A while back at the forums, we got into a debate about what matters more: writing skills or storytelling ability. It all started when UVRAY said, “The critics are having an absolute field day with [Dan Brown’s] terrible writing skills” and Bellman replied, “This is why I say story-telling trumps writing. Every time. The majority of people will forgive a whole lot in the writing skills department if they like the story.”

Bellman wasn’t suggesting that writing skills are irrelevant, only that “[p]eople are more interested in a good story than in good writing. Both together is, of course, the best scenario, but if they have to choose between one or the other, they are far more likely to choose the good story + mediocre writing over the good writing + mediocre story.” While we had people come down on both sides of the skills/story debate, the majority seemed to agree that story trumped skill. KasaiYoukai said, “I can forgive mediocre writing for good story telling … I love Harry Potter, but [J.K. Rowling’s] writing isn’t what I would call superior.” Kenwood added, “The story is far more important than the writing. Don’t get me wrong, the writing can’t be terrible, but it can simply be good or decent and the story still be great. Not everyone will agree with that of course, but it’s a ‘truth’ I think too many people ignore.”

Where Kenwood said ‘people,’ I would say ‘writers.’ Why do writers ignore the importance of story? Because writers tend to evaluate writing from a writer’s perspective. For many writers, what excites them about writing is choosing the perfect word, constructing a melodious sentence, or coming up with a fresh metaphor. But the vast majority of readers are not writers. If the story moves them—if it makes them cry or laugh or smile in recognition, if it surprises them, or makes them sleep with the lights on, or spurs them to make a change in their life or a difference in the world—they are not going to fret over the author’s unsophisticated sentence structure, her pet phrases, or second-rate grammar skills. When readers discuss a book, they say things like “My favorite part was when so-and-so did such-and-such,” not “I really appreciated the craftsmanship in the fifth sentence on page 272.” To understand if a piece of writing works—and why—one needs to evaluate it as a reader, not as a writer.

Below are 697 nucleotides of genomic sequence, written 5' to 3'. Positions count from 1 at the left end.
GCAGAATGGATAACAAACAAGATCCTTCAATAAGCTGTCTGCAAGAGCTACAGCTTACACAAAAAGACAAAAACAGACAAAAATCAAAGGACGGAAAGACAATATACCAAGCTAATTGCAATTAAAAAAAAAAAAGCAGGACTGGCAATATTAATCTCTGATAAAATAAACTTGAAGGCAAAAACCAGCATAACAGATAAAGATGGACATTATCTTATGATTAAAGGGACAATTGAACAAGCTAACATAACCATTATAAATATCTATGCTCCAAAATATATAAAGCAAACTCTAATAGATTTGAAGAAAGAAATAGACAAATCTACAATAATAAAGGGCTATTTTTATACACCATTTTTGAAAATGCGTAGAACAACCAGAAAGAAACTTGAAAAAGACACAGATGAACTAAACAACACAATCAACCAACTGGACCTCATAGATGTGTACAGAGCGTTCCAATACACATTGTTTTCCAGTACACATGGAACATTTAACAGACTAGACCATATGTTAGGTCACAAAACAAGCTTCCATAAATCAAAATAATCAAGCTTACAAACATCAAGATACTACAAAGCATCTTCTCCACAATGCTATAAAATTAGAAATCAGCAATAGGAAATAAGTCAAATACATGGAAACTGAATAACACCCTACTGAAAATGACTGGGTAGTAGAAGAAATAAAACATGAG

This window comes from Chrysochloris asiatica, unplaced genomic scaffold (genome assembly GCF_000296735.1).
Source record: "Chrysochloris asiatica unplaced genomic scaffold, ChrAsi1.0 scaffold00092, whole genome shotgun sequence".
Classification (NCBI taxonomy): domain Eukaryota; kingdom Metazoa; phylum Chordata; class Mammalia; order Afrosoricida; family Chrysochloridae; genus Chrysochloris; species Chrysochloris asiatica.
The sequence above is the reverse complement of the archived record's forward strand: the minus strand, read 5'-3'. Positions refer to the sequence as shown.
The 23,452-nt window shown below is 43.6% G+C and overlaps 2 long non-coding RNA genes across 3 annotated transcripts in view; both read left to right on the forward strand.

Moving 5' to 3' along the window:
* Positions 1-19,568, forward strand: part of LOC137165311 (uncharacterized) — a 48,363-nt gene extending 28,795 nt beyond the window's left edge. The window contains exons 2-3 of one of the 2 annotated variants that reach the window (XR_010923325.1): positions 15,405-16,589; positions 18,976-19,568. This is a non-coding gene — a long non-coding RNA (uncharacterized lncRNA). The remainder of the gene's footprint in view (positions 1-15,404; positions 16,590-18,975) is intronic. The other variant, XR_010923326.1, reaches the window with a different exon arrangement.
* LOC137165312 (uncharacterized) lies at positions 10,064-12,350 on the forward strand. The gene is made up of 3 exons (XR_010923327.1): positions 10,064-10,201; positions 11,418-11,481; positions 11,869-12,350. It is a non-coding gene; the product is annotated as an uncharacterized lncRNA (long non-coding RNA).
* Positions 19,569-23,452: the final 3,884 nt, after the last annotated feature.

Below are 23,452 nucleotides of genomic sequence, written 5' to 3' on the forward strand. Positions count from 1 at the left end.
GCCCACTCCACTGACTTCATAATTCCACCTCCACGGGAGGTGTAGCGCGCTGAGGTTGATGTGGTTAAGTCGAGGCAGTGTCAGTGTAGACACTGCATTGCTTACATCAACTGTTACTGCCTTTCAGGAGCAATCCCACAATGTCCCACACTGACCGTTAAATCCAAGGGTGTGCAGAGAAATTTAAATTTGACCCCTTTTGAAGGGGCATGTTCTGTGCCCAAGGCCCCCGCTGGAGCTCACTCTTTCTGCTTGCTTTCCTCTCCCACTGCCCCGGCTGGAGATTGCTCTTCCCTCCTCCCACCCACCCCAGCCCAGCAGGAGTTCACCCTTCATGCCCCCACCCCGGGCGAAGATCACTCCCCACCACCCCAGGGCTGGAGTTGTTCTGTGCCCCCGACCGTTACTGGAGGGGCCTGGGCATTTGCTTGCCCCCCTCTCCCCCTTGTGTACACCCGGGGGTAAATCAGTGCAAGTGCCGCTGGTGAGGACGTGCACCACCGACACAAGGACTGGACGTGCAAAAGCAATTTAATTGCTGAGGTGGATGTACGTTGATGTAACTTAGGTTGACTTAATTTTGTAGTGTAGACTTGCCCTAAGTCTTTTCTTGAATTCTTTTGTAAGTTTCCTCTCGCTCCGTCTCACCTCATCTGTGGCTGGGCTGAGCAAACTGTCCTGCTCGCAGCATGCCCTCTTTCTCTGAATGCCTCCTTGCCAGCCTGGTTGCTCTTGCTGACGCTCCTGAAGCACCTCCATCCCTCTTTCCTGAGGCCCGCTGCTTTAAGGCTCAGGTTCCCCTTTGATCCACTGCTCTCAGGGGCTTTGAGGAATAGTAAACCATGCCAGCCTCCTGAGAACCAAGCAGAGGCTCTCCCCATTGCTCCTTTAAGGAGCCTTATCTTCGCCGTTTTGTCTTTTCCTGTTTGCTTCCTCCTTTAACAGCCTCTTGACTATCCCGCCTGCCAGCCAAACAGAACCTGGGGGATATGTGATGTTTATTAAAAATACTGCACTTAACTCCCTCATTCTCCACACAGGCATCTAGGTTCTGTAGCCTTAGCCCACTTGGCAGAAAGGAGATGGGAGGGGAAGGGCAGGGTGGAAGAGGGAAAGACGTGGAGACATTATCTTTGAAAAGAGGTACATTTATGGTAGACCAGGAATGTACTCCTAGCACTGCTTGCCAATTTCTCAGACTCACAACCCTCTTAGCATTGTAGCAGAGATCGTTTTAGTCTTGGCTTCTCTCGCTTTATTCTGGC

Background Image: Emily|ebarney/Flickr (CC-by-nc)